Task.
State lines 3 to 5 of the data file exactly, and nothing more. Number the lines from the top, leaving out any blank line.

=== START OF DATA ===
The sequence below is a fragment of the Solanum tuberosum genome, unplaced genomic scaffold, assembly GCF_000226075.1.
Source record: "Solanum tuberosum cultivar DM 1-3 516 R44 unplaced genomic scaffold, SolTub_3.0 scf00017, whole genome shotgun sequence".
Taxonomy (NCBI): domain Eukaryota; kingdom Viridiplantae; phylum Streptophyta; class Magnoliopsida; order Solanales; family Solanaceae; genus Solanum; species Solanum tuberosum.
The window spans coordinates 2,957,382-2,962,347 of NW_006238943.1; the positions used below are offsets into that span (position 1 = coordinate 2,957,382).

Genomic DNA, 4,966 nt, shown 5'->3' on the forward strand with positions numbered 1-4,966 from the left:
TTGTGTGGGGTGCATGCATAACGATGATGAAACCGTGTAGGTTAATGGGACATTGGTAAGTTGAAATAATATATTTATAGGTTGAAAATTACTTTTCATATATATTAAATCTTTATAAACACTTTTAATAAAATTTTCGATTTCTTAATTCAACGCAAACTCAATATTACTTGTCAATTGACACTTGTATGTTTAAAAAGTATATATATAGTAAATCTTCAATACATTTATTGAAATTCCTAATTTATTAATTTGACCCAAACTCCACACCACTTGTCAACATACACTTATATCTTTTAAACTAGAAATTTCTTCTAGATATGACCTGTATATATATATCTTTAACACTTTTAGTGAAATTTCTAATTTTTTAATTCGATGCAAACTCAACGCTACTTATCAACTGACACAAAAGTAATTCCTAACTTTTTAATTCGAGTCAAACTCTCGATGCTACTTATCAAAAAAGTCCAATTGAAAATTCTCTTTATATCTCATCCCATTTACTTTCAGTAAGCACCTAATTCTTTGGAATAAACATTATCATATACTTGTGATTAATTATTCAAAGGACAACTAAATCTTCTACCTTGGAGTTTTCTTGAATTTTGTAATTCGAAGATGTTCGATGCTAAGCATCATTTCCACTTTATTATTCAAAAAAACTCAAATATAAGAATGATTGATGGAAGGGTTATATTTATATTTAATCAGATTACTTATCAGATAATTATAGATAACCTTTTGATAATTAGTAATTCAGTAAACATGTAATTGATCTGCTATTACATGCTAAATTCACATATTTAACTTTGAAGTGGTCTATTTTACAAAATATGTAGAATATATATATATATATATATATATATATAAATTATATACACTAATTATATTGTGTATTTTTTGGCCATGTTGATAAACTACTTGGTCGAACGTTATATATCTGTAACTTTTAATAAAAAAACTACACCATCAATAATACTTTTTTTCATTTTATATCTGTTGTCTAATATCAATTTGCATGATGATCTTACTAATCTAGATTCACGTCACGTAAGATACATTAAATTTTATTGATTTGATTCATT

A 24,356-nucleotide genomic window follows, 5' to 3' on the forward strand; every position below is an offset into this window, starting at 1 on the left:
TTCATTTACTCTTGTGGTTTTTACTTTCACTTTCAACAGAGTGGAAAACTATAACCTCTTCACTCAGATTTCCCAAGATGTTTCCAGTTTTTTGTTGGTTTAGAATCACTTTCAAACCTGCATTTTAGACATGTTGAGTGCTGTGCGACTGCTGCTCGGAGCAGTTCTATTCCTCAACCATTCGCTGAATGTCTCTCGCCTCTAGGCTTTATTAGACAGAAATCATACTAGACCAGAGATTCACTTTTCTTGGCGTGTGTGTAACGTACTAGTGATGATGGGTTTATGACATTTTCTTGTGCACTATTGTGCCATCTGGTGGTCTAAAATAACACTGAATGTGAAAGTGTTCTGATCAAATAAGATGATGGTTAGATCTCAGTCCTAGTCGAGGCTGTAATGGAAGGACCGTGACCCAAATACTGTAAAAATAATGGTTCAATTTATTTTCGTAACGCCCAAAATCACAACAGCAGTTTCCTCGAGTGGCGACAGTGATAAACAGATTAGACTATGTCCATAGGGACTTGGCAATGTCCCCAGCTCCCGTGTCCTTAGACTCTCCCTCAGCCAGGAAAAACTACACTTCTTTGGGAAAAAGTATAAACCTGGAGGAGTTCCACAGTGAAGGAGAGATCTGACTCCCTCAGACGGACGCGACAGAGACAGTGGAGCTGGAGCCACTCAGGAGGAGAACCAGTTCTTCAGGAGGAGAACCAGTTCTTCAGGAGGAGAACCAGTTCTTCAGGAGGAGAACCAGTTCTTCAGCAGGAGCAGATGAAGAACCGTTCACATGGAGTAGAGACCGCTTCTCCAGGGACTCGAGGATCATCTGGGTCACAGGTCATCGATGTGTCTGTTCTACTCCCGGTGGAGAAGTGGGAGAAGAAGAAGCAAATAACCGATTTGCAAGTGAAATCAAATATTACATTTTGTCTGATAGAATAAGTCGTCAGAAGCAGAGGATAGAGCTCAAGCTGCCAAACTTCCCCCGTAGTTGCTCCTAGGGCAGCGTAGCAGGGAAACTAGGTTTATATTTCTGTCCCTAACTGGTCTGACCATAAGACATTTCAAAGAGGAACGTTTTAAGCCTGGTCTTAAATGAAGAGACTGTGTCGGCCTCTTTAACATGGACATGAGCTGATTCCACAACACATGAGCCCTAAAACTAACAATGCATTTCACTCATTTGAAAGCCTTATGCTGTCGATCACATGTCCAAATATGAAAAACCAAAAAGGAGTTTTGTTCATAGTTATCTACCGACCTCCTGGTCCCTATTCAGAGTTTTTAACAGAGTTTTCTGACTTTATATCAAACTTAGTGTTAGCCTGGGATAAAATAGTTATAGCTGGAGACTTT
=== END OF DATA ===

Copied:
Taxonomy (NCBI): domain Eukaryota; kingdom Viridiplantae; phylum Streptophyta; class Magnoliopsida; order Solanales; family Solanaceae; genus Solanum; species Solanum tuberosum.
The window spans coordinates 2,957,382-2,962,347 of NW_006238943.1; the positions used below are offsets into that span (position 1 = coordinate 2,957,382).

Genomic DNA, 4,966 nt, shown 5'->3' on the forward strand with positions numbered 1-4,966 from the left: